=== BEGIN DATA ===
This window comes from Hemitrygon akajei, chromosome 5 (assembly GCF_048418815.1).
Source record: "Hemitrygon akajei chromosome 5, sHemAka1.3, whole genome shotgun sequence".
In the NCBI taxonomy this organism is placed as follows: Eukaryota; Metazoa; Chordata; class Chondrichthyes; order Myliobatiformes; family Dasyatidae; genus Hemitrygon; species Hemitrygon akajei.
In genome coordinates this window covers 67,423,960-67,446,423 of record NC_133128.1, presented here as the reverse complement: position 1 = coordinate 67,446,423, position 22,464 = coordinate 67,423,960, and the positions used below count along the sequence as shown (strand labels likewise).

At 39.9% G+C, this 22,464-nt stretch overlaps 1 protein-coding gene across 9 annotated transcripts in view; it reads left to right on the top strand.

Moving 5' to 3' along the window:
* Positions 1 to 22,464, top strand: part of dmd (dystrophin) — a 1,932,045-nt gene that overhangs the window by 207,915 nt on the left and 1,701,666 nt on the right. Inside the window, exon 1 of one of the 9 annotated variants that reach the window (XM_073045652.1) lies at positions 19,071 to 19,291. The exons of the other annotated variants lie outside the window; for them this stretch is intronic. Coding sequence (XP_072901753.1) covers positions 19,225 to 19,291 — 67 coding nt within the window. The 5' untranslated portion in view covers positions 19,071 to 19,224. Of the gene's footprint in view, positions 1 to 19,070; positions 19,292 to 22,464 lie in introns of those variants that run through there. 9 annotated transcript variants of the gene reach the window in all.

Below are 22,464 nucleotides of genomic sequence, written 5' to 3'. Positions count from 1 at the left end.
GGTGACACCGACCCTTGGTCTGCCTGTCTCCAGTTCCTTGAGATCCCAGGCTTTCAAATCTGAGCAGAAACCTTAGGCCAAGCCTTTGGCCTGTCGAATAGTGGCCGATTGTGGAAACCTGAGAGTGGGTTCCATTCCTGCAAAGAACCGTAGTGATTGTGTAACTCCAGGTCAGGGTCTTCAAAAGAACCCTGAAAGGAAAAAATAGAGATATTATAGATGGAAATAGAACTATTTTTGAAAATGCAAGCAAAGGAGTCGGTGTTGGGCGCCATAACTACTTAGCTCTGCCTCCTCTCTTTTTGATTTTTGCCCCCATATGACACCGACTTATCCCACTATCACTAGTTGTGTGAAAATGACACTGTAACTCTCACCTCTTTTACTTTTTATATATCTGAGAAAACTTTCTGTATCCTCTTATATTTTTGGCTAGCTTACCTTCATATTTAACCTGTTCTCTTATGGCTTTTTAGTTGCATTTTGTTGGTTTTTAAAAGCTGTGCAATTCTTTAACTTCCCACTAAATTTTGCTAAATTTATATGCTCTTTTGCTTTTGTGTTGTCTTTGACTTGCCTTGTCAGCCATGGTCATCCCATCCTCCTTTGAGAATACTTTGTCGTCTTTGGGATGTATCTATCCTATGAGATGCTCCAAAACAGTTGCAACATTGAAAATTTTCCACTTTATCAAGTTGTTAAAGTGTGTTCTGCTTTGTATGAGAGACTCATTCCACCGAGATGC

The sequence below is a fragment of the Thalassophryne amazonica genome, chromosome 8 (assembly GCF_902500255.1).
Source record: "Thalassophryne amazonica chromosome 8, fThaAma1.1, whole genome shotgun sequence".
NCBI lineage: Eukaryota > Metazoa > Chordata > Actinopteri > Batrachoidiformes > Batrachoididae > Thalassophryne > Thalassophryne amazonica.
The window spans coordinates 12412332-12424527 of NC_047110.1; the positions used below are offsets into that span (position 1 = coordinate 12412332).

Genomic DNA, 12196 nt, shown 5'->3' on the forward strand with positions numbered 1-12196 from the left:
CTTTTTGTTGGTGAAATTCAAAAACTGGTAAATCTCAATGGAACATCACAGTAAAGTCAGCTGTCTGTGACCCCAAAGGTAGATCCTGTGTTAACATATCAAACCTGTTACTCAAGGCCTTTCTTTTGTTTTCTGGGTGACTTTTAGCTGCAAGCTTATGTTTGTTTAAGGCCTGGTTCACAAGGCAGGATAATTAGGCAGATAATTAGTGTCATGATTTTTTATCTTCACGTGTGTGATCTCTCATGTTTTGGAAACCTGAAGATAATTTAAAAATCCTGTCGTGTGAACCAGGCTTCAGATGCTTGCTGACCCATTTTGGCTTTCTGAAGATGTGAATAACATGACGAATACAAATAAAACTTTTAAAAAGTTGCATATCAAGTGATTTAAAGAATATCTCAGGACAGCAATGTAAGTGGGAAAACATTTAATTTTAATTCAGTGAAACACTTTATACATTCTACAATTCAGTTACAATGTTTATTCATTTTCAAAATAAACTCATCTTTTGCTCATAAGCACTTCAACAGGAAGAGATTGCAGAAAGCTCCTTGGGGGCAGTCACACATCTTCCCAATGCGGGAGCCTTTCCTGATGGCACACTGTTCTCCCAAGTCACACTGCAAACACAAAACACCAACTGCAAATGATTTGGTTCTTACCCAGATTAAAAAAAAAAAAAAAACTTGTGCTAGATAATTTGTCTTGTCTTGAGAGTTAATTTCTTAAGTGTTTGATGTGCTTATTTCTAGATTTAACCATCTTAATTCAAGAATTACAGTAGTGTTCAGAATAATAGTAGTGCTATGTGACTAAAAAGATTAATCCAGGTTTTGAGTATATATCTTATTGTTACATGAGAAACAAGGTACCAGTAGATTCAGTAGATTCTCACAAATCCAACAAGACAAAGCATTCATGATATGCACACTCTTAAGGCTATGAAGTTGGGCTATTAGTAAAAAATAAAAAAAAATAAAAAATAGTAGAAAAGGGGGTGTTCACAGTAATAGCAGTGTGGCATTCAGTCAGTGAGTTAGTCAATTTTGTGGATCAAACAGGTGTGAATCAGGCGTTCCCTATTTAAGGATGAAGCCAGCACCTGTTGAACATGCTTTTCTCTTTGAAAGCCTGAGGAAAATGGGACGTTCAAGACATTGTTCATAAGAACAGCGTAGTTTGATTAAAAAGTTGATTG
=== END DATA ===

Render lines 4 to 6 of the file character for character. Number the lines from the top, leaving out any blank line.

In genome coordinates this window covers 67,423,960-67,446,423 of record NC_133128.1, presented here as the reverse complement: position 1 = coordinate 67,446,423, position 22,464 = coordinate 67,423,960, and the positions used below count along the sequence as shown (strand labels likewise).

At 39.9% G+C, this 22,464-nt stretch overlaps 1 protein-coding gene across 9 annotated transcripts in view; it reads left to right on the top strand.

Moving 5' to 3' along the window: